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Jobs to Die For: Report Cites “Dirty Dozen” Companies

“The safety conditions in the Dirty Dozen show we need more enforcement of our safety laws, not less,” says former OSHA official Jordan Barab. He describes proposed federal OSHA budget cuts under the Trump administration as “penny-wise and pound-foolish” for workers and taxpayers.




Last week the National Council on Occupational Safety and Health, a federation with 21 affiliates in 15 states, observed Workers’ Memorial Week, a tribute to workers who have died on the job, by releasing a 27-page report about employer practices that put wage-earners at risk. The council dubbed the companies with the worst records the “Dirty Dozen 2017.” Of the 12 employers, three have California headquarters.

The group collected data for the Dirty Dozen from its affiliates’ network, as well as from community and labor allies, said Jessica Martinez, NCOSH’s co-executive director, on a call to Capital & Main. The criteria included injury severity, state and federal authorities’ sanctions and workers’ activities to improve their job conditions.

There were 745 deaths among heavy truck and tractor-trailer drivers nationwide in 2015, the highest number of all occupations, according to the U.S. Department of Labor. The California worker deaths cited in the report all involved motor vehicles.

William Vasquez, a 26-year-old truck driver for Long Beach-based California Multimodal LLC, which is part of the California Cartage group of companies, died when his trailer ran him over, spurring an investigation by the state Occupational Safety and Health Administration. (The case is now closed, with no civil or criminal charges filed, Lucas Brown, a spokesman for Cal/OSHA, told Capital & Main.)

Vasquez had earned his living as an independent contractor. “Characterizing workers as non-employees has serious negative consequences for them,” reported the National Employment Law Project in 2015. “Non-employees have no statutory right to minimum wage, overtime pay, compensation for injuries sustained on the job, unemployment insurance if involuntarily separated from employment, or protection against discrimination.”

In another case, four migrant female farmworkers, ages 16 to 48, perished in a crash of their van in Central California. As a result of this fatal accident, the federal Labor Department sued two employers involved in negligent transportation practices: Valley Garlic, Inc., a packer and processor; and X-Treme AG Kerman, a farmworker contractor that Valley Garlic used to transport workers.

Later, a federal judge prohibited X-Treme from driving farmworkers. However, the court did not bar Valley Garlic from such activity.

The five deceased workers referenced above were among California’s 388 workplace deaths in 2015, according to the Labor Department. Nationally, there were 4,836 fatal occupational injuries in 2015 compared with 4,821 for 2014.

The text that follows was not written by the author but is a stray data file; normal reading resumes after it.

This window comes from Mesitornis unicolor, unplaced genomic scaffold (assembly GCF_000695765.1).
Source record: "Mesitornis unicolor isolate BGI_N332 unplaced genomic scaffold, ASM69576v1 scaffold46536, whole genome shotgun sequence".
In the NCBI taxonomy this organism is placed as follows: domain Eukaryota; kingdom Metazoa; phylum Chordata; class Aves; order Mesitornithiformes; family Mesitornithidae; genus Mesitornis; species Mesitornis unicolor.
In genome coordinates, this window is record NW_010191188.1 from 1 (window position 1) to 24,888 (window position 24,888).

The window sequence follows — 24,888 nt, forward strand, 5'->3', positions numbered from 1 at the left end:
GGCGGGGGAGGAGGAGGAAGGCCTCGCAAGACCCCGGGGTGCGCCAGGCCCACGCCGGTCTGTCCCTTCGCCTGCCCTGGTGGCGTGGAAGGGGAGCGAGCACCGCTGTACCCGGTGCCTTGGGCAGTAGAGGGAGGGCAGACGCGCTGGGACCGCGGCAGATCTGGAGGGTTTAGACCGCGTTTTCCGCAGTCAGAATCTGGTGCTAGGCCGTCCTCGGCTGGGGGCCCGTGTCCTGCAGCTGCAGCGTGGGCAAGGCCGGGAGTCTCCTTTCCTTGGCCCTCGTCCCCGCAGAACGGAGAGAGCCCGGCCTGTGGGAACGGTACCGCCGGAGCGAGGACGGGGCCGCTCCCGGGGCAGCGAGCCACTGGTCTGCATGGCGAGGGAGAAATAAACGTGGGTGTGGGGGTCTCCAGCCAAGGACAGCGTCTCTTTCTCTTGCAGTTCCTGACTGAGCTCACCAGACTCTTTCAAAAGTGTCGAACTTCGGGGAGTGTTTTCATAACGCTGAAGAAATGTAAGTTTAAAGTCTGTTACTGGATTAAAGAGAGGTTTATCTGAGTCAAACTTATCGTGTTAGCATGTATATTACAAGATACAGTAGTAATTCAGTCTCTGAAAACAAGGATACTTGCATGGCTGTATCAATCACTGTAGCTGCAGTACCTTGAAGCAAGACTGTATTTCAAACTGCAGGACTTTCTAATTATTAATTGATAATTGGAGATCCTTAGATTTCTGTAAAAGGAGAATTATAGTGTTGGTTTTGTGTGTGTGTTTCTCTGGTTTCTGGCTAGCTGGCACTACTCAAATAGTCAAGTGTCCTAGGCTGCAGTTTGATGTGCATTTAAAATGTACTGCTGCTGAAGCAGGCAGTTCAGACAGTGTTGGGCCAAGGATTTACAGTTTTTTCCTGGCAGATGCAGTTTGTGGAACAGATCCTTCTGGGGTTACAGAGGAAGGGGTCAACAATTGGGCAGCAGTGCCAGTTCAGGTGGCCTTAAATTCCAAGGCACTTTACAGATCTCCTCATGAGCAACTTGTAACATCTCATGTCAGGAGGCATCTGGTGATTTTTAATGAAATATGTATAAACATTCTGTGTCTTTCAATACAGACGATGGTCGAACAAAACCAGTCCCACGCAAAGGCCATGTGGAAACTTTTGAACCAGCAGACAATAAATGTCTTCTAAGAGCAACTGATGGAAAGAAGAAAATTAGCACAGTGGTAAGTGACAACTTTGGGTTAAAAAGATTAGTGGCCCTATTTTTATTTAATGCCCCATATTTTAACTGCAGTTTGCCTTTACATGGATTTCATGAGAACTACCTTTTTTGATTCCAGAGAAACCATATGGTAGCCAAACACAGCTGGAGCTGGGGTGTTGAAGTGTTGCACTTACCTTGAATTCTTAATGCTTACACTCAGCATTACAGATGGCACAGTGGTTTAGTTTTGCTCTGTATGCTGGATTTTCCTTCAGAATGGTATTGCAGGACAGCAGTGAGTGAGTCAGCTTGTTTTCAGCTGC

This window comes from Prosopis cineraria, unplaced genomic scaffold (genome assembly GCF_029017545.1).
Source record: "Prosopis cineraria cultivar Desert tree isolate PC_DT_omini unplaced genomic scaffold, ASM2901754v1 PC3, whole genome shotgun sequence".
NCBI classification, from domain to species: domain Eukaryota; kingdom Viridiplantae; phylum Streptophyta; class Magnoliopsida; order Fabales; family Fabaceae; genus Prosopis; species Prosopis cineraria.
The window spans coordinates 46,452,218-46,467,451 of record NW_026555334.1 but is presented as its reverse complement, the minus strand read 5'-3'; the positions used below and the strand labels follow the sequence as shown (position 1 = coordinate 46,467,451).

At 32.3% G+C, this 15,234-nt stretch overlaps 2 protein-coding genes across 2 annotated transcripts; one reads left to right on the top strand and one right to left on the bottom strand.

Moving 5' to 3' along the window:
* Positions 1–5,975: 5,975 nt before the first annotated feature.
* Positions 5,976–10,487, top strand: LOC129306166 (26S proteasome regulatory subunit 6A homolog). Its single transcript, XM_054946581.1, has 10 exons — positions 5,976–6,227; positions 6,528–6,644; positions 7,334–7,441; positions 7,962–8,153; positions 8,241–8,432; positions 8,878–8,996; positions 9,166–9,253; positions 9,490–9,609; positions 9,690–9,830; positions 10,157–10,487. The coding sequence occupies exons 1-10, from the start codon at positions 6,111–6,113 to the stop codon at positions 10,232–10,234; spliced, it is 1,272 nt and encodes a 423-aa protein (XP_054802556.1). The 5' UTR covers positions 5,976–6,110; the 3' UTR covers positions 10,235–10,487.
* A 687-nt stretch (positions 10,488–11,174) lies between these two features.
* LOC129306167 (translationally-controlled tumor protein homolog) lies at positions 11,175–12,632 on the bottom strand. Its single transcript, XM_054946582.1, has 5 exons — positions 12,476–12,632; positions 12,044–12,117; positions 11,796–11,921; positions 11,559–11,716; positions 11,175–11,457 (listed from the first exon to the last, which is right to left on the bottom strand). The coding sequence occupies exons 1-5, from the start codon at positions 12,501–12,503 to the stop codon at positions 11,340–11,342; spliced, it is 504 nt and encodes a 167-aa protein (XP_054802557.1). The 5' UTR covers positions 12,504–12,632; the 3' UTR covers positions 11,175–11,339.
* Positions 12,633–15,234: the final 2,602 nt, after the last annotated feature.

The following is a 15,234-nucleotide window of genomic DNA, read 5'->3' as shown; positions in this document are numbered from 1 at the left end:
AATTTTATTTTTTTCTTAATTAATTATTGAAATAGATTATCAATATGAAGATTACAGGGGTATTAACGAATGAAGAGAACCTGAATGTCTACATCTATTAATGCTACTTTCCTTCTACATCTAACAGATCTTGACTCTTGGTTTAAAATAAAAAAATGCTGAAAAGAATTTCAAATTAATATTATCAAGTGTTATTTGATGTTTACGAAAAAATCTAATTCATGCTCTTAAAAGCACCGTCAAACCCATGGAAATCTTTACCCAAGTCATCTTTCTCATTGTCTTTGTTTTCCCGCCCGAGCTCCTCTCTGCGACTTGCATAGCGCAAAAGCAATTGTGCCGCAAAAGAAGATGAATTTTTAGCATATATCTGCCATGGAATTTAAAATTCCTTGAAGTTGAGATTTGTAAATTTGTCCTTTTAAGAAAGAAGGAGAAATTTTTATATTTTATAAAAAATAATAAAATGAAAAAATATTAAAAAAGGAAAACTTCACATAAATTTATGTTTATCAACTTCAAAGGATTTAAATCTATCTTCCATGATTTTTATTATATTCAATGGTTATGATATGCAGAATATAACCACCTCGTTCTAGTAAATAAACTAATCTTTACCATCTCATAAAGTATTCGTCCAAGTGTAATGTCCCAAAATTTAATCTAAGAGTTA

Jordan Barab, a former deputy assistant secretary for the Occupational Safety and Health Administration at the Labor Department, told Capital & Main that the current “great debate” in Washington, DC over improving worker safety gets down to pitting standards and strong enforcement against better cooperation and compliance.

“The safety conditions in the Dirty Dozen show we need more enforcement of our safety laws, not less,” said Barab. He described proposed federal OSHA budget cuts under the Trump administration as “penny-wise and pound-foolish” for workers, their families and taxpayers.

The OSHA budget for 2016 was $552.8 million, with a proposed 21 percent cut of $116 million for fiscal year 2018, according to NCOSH.

In a phone interview, Everlyn Cage, a former Mississippi employee of Nissan USA, alleged employer intimidation over reporting on-the-job injuries. She claimed the company regularly threatened workers about losing their jobs if they reported injuries that could keep them off the job over a year.

Injured Nissan workers who stayed out over a year lost their jobs, according to Cage, spurring a climate of fear throughout the plant. Nissan fired Cage, she said, in 2013 after multiple back injuries led a doctor to refuse her return to work.

Parul Bajaj, a company spokesman, told Capital & Main via email: “Nissan does not comment on personnel actions at any of its facilities. The safety and well-being of our employees is always our top priority. We dedicate extensive time and resources to plant safety programs and training, and our lost time rates (a recognized measure of plant safety) are substantially better than the industry average.”

The NCOSH report casts a wide net of policy recommendations for improving worker safety and health, including a proposal that employers provide more comprehensive illness and injury prevention programs that exceed current federal OSHA standards. Another recommendation is to preserve and expand workplace safety programs.

In addition, NCOSH calls for employers to allow workers to form labor unions.

The union membership rate of 10.7 percent in 2016 is a steep drop from a rate of 20.1 percent in 1983, according to the federal Bureau of Labor Statistics. Non-union workers, e.g., contract, day, migrant and temporary workers, risk getting fired without “just cause.”

“Temporary workers rarely get training and are assigned to the most dangerous jobs,” Dave DeSario, the head of the Alliance for the American Temporary Workforce, and executive producer of A Day’s Work, a documentary film, told Capital & Main via phone.

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